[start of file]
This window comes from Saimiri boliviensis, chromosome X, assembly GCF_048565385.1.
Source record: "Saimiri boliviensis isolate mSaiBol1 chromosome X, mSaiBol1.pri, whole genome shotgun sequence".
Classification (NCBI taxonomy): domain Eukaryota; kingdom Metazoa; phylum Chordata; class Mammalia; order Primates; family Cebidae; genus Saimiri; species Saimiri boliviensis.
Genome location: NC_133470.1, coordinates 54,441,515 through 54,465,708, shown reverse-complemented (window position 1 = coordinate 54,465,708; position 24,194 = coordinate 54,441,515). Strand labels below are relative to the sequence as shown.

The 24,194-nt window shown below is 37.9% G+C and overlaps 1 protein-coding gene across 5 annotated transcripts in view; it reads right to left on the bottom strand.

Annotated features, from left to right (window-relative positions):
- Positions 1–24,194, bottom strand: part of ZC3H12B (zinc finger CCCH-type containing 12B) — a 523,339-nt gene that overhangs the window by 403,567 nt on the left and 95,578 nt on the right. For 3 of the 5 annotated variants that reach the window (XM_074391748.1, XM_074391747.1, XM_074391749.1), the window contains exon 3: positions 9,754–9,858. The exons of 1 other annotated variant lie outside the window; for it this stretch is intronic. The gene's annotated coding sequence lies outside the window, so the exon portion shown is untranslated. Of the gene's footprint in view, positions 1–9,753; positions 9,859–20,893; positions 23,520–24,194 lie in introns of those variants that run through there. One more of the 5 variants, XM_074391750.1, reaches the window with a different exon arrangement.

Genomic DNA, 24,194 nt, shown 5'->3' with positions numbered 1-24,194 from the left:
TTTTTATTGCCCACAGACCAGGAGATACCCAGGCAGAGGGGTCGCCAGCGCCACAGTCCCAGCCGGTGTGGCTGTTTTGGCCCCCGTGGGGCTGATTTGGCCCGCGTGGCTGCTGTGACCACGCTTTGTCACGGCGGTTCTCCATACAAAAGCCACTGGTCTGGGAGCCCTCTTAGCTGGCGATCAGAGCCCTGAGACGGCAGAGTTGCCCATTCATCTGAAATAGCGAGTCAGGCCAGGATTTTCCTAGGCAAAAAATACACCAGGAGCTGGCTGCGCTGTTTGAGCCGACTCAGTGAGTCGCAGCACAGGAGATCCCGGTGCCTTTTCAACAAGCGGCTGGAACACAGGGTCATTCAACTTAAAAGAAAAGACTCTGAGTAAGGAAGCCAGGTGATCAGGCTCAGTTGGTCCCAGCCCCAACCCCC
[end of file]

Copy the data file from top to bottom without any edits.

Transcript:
This window comes from Saimiri boliviensis, chromosome X, assembly GCF_048565385.1.
Source record: "Saimiri boliviensis isolate mSaiBol1 chromosome X, mSaiBol1.pri, whole genome shotgun sequence".
Classification (NCBI taxonomy): domain Eukaryota; kingdom Metazoa; phylum Chordata; class Mammalia; order Primates; family Cebidae; genus Saimiri; species Saimiri boliviensis.
Genome location: NC_133470.1, coordinates 54,441,515 through 54,465,708, shown reverse-complemented (window position 1 = coordinate 54,465,708; position 24,194 = coordinate 54,441,515). Strand labels below are relative to the sequence as shown.

The 24,194-nt window shown below is 37.9% G+C and overlaps 1 protein-coding gene across 5 annotated transcripts in view; it reads right to left on the bottom strand.

Annotated features, from left to right (window-relative positions):
- Positions 1–24,194, bottom strand: part of ZC3H12B (zinc finger CCCH-type containing 12B) — a 523,339-nt gene that overhangs the window by 403,567 nt on the left and 95,578 nt on the right. For 3 of the 5 annotated variants that reach the window (XM_074391748.1, XM_074391747.1, XM_074391749.1), the window contains exon 3: positions 9,754–9,858. The exons of 1 other annotated variant lie outside the window; for it this stretch is intronic. The gene's annotated coding sequence lies outside the window, so the exon portion shown is untranslated. Of the gene's footprint in view, positions 1–9,753; positions 9,859–20,893; positions 23,520–24,194 lie in introns of those variants that run through there. One more of the 5 variants, XM_074391750.1, reaches the window with a different exon arrangement.

Genomic DNA, 24,194 nt, shown 5'->3' with positions numbered 1-24,194 from the left:
TTTTTATTGCCCACAGACCAGGAGATACCCAGGCAGAGGGGTCGCCAGCGCCACAGTCCCAGCCGGTGTGGCTGTTTTGGCCCCCGTGGGGCTGATTTGGCCCGCGTGGCTGCTGTGACCACGCTTTGTCACGGCGGTTCTCCATACAAAAGCCACTGGTCTGGGAGCCCTCTTAGCTGGCGATCAGAGCCCTGAGACGGCAGAGTTGCCCATTCATCTGAAATAGCGAGTCAGGCCAGGATTTTCCTAGGCAAAAAATACACCAGGAGCTGGCTGCGCTGTTTGAGCCGACTCAGTGAGTCGCAGCACAGGAGATCCCGGTGCCTTTTCAACAAGCGGCTGGAACACAGGGTCATTCAACTTAAAAGAAAAGACTCTGAGTAAGGAAGCCAGGTGATCAGGCTCAGTTGGTCCCAGCCCCAACCCCC